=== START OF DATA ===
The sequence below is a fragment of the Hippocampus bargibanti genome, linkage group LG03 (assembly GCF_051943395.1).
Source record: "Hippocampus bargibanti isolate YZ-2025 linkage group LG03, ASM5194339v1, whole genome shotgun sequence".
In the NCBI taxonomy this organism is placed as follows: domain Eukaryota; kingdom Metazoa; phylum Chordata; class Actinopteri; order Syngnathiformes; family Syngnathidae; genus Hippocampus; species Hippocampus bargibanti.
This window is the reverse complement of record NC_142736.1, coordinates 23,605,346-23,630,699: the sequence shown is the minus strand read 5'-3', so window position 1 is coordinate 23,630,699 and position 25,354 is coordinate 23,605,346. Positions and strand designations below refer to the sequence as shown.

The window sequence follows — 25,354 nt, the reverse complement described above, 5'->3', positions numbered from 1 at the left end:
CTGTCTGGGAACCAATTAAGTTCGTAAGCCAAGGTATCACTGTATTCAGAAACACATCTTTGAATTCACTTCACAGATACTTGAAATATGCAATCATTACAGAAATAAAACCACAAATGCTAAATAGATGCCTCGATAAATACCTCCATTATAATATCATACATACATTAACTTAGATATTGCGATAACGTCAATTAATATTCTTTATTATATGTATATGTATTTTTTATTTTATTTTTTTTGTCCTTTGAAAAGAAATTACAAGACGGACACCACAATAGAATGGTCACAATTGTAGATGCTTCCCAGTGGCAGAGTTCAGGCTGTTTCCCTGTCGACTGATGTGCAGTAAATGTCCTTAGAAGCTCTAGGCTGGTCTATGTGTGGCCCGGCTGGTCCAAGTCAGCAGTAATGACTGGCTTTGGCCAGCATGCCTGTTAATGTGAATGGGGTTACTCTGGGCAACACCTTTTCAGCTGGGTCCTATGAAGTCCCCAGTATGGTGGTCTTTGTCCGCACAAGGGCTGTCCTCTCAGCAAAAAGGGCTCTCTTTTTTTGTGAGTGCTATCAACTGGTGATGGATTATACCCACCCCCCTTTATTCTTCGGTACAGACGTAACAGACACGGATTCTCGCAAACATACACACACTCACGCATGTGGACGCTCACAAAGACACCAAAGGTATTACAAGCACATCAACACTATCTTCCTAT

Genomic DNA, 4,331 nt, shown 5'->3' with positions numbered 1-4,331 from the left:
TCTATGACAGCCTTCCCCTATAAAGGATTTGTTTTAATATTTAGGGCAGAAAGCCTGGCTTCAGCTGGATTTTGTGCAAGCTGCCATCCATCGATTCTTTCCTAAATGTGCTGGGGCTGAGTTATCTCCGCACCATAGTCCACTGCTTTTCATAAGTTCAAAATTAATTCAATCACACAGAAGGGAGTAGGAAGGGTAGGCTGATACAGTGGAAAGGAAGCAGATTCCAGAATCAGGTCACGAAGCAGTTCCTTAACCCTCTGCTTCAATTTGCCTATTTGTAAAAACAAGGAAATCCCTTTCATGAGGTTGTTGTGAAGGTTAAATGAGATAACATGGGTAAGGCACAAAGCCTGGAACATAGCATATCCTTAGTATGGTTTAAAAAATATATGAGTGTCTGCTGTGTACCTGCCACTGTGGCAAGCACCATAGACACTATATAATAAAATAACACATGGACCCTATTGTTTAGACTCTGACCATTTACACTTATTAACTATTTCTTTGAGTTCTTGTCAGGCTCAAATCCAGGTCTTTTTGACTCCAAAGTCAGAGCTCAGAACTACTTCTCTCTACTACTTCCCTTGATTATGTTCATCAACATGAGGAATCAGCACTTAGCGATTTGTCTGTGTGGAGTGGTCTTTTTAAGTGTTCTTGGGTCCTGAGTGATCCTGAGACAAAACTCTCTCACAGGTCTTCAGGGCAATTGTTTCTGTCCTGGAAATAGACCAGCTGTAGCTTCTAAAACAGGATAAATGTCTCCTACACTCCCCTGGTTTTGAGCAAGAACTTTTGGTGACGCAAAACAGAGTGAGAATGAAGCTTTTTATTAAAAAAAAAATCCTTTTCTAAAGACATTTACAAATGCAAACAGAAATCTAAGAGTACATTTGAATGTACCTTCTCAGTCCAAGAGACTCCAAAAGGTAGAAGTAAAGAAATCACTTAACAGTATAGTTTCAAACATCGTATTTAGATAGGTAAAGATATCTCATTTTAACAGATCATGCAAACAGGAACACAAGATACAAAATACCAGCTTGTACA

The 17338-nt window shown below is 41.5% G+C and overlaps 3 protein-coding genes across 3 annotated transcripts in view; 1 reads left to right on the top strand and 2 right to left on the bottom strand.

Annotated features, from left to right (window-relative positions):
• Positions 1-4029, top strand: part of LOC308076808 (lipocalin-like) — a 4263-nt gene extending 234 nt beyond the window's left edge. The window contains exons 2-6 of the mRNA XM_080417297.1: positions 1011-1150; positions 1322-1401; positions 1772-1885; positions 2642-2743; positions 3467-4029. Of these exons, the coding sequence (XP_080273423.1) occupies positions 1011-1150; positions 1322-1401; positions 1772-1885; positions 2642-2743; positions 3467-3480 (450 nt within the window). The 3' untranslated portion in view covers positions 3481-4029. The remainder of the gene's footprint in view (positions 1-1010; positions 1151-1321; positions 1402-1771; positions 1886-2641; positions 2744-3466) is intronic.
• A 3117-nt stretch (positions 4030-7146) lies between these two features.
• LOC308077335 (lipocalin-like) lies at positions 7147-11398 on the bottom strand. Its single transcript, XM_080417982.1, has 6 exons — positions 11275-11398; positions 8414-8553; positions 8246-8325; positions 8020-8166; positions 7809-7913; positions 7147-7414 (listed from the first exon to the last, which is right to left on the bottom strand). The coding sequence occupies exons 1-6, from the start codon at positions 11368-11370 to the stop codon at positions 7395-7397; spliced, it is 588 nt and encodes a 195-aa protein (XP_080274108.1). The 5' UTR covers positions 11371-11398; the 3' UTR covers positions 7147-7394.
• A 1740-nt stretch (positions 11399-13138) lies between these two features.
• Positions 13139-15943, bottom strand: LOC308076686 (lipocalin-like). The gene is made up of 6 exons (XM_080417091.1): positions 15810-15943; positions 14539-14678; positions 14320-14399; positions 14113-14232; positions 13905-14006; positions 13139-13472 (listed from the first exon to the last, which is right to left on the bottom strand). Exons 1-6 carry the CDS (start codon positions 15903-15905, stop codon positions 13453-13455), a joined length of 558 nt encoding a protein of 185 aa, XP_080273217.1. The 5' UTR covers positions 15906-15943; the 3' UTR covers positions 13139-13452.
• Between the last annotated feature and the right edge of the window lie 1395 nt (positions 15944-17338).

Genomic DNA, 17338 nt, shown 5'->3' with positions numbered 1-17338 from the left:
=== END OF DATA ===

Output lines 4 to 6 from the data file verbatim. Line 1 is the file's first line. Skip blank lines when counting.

This window is the reverse complement of record NC_142736.1, coordinates 23,605,346-23,630,699: the sequence shown is the minus strand read 5'-3', so window position 1 is coordinate 23,630,699 and position 25,354 is coordinate 23,605,346. Positions and strand designations below refer to the sequence as shown.

The window sequence follows — 25,354 nt, the reverse complement described above, 5'->3', positions numbered from 1 at the left end:
CTGTCTGGGAACCAATTAAGTTCGTAAGCCAAGGTATCACTGTATTCAGAAACACATCTTTGAATTCACTTCACAGATACTTGAAATATGCAATCATTACAGAAATAAAACCACAAATGCTAAATAGATGCCTCGATAAATACCTCCATTATAATATCATACATACATTAACTTAGATATTGCGATAACGTCAATTAATATTCTTTATTATATGTATATGTATTTTTTATTTTATTTTTTTTGTCCTTTGAAAAGAAATTACAAGACGGACACCACAATAGAATGGTCACAATTGTAGATGCTTCCCAGTGGCAGAGTTCAGGCTGTTTCCCTGTCGACTGATGTGCAGTAAATGTCCTTAGAAGCTCTAGGCTGGTCTATGTGTGGCCCGGCTGGTCCAAGTCAGCAGTAATGACTGGCTTTGGCCAGCATGCCTGTTAATGTGAATGGGGTTACTCTGGGCAACACCTTTTCAGCTGGGTCCTATGAAGTCCCCAGTATGGTGGTCTTTGTCCGCACAAGGGCTGTCCTCTCAGCAAAAAGGGCTCTCTTTTTTTGTGAGTGCTATCAACTGGTGATGGATTATACCCACCCCCCTTTATTCTTCGGTACAGACGTAACAGACACGGATTCTCGCAAACATACACACACTCACGCATGTGGACGCTCACAAAGACACCAAAGGTATTACAAGCACATCAACACTATCTTCCTAT